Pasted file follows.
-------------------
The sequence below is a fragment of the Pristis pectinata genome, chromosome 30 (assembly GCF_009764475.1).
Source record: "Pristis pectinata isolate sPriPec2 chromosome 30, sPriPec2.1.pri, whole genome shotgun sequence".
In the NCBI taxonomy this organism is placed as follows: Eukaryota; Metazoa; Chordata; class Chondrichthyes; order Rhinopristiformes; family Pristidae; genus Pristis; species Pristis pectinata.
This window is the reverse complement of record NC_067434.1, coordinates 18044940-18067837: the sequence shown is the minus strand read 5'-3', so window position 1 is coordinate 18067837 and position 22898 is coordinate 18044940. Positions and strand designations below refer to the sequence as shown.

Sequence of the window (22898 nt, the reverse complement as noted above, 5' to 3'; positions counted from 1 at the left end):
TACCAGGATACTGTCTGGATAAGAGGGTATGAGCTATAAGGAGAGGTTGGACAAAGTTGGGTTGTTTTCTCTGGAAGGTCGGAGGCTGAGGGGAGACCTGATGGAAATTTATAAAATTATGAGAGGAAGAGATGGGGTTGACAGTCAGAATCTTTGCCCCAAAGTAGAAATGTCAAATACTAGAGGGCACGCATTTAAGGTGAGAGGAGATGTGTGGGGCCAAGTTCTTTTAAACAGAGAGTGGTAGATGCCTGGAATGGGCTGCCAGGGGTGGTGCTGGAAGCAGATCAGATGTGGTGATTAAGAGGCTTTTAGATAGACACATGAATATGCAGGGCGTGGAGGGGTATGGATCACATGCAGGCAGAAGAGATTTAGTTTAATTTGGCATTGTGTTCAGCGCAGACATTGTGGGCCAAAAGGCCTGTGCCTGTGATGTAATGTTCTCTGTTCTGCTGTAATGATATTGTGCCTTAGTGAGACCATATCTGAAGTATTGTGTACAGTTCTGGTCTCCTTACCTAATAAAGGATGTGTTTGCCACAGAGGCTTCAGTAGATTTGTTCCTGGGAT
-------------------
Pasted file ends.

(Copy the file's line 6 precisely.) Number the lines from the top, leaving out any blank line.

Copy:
TACCAGGATACTGTCTGGATAAGAGGGTATGAGCTATAAGGAGAGGTTGGACAAAGTTGGGTTGTTTTCTCTGGAAGGTCGGAGGCTGAGGGGAGACCTGATGGAAATTTATAAAATTATGAGAGGAAGAGATGGGGTTGACAGTCAGAATCTTTGCCCCAAAGTAGAAATGTCAAATACTAGAGGGCACGCATTTAAGGTGAGAGGAGATGTGTGGGGCCAAGTTCTTTTAAACAGAGAGTGGTAGATGCCTGGAATGGGCTGCCAGGGGTGGTGCTGGAAGCAGATCAGATGTGGTGATTAAGAGGCTTTTAGATAGACACATGAATATGCAGGGCGTGGAGGGGTATGGATCACATGCAGGCAGAAGAGATTTAGTTTAATTTGGCATTGTGTTCAGCGCAGACATTGTGGGCCAAAAGGCCTGTGCCTGTGATGTAATGTTCTCTGTTCTGCTGTAATGATATTGTGCCTTAGTGAGACCATATCTGAAGTATTGTGTACAGTTCTGGTCTCCTTACCTAATAAAGGATGTGTTTGCCACAGAGGCTTCAGTAGATTTGTTCCTGGGAT